On the other hand, one can only cringe at seeing that Purdue, the pharmaceutical company responsible for flooding the United States with the highly addictive painkiller OxyContin, has now patented a new drug to treat opioid addiction. Really?
For most people, this will be another good reason to look at alternative treatments for pain management. The leading one is cannabis. Which brings us to this interesting question: Should pot be patented? With the rise of cannabis (both medical and recreational) as a multibillion dollar industry, there is a now a race to the patent office and it appears the pot patent war has already started.
Buyers and sellers
Historically, patent transactions that are successfully brokered take place in either the first or fourth quarter of the year. Nothing like the end of the year to act as a forcing function before the budgeted dollars turn into pumpkins. Use them or lose them, right?
In many cases, a signed agreement is sufficient to book the expense in a given year even if the actual closing happens in January. Accordingly, Q2 is often a soft quarter—and this year was no exception in the industry, with IAM magazine reporting that the number of transactions in that quarter was the lowest in two years. Among the top buyers was Longitude Licensing, which was acquired by Vector Capital in 2016. RPX led in the number of deals, acquiring 101 assets in five separate transactions.
Top sellers were Intellectual Ventures and Panasonic. No surprise there, as this continues an established trend. More surprisingly, companies such as GE and Shell are now making assets available for sale, and Google reported its first sale on the secondary market, unloading lithium battery assets it acquired from Motorola in 2012.
Winners and losers
It was another successful day in court for Finjan, which seems to have found the winning formula among many beleaguered NPEs. Parker Vision announced that the United States Court of Appeals for the Federal Circuit issued its decision affirming the lower-court Patent Trial and Appeal Board’s 2017 ruling that certain method claims of Parker Vision were not proven by Qualcomm to be unpatentable. This sets up the company for a much stronger case during the next chapter in court. On the other end of the spectrum, shareholders of Walker Innovation (a subsidiary of NPE Walker Digital) approved the liquidation and dissolution of the company. …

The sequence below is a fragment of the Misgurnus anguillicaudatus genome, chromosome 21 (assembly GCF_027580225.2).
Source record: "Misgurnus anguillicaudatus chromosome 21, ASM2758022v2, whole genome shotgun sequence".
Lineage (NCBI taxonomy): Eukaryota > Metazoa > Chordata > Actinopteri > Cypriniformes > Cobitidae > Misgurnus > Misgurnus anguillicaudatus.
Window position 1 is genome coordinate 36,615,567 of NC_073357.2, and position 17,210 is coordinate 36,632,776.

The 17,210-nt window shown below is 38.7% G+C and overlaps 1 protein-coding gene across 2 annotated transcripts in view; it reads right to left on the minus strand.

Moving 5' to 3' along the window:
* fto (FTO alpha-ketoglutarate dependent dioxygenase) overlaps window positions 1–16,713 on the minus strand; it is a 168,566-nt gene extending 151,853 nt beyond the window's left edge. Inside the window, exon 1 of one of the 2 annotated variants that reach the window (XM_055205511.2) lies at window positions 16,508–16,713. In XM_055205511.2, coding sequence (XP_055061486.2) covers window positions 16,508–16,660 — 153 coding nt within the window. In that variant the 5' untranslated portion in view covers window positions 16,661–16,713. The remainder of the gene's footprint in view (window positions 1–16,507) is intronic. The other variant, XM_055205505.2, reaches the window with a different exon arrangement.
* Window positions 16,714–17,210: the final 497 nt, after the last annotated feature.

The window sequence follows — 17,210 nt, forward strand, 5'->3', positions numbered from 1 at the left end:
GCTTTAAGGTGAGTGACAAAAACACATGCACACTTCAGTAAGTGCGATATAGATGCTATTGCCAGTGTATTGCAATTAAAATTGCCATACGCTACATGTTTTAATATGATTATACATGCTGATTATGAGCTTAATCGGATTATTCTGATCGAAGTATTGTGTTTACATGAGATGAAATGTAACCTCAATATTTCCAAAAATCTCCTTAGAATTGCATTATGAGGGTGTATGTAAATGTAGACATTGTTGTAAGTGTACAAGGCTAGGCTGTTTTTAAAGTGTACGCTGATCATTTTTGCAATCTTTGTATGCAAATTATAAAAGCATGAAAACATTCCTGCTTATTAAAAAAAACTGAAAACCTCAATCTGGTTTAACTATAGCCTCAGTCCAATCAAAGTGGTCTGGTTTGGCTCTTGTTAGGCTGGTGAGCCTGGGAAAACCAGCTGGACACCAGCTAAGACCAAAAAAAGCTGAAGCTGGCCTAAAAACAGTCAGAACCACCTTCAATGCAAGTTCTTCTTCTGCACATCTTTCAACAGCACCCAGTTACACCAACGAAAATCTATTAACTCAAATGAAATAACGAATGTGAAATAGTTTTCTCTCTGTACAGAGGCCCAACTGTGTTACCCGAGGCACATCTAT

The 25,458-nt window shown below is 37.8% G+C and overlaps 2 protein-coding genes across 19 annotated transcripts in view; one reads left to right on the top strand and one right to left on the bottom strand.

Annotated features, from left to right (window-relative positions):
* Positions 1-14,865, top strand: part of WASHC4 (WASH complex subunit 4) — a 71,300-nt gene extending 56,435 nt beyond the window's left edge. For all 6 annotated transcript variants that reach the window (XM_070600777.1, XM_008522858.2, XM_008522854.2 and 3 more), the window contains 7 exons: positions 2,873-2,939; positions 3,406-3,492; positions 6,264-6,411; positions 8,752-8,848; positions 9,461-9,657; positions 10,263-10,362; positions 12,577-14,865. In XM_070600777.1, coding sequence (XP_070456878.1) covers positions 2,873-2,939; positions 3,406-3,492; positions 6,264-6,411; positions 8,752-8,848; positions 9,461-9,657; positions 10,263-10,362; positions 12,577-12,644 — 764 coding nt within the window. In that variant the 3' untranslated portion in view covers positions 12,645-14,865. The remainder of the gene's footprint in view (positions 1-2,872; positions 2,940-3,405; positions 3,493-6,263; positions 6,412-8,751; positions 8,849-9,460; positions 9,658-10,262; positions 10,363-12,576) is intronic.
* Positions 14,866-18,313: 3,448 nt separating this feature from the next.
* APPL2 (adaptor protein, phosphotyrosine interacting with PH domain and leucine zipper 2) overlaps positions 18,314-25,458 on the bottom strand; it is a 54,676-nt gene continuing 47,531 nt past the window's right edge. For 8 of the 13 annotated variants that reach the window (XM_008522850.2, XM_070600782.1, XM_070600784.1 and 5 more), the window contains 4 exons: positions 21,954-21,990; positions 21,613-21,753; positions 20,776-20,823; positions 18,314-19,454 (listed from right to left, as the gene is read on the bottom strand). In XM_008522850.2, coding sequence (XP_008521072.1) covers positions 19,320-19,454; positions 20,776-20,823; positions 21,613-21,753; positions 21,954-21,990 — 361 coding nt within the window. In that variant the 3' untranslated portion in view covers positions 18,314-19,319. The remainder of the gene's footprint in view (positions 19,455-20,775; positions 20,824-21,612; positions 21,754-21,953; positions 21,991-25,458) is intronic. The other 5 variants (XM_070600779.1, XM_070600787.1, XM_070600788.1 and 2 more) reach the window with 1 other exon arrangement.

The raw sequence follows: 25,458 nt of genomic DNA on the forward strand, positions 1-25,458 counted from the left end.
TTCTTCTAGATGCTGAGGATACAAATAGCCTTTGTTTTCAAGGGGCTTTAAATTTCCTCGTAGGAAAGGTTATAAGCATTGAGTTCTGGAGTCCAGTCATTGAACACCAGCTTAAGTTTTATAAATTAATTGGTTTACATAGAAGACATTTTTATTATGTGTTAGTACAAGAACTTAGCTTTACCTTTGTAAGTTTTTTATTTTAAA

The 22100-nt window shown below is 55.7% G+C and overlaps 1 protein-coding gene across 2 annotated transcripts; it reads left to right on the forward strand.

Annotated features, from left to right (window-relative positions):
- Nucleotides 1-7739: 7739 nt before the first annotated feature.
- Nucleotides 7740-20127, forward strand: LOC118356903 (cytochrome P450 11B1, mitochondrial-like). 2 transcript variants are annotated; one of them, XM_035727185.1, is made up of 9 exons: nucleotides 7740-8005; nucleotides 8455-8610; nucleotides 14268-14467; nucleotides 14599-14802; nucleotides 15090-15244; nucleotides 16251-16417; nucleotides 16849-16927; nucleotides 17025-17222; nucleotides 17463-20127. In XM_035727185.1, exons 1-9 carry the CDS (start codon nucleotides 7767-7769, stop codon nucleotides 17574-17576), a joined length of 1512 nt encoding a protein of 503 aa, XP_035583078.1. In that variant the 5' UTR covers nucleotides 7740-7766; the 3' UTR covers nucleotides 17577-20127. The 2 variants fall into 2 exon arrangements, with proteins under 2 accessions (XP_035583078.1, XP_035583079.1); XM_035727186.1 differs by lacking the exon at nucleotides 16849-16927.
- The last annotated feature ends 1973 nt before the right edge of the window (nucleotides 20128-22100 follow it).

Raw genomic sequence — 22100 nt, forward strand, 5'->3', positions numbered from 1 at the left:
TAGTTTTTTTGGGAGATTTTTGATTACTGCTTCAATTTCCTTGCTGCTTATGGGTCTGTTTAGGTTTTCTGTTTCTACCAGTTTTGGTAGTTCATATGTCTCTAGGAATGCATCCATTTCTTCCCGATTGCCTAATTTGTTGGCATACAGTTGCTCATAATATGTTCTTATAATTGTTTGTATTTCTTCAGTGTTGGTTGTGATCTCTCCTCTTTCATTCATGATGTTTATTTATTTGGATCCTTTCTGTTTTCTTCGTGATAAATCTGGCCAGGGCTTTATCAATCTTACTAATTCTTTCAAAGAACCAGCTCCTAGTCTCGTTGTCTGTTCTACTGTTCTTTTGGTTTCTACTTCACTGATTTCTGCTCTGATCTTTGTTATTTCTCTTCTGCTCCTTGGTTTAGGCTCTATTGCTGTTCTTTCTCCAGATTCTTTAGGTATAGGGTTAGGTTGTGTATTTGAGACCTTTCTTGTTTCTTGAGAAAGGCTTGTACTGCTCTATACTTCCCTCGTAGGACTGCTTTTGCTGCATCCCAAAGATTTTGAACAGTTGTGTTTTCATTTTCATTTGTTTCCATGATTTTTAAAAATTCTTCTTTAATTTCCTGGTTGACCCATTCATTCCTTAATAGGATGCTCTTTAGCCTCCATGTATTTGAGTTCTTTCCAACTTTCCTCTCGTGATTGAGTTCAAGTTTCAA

We often talk about the parties doing the deal but rarely about those supporting them. A recent study showed that the market for IP service providers is vibrant and some of these companies are fetching, in some cases, unicorn-like valuations.
Just last year, CPA Global (which had only $12 million in sales in 2015 and no profit) was sold to private equity firm Leonard Green & Partners for more than $3.1 billion! No wonder these firms are multiplying. And with the advances in AI in patent analytics, these providers should be able to operate with a much smaller workforce than in the past. …
Hits to the helmet are no longer allowed on the field in the NFL, but they still are in court—as Riddell found after it unsuccessfully tried to invalidate a rival’s helmet design patent. …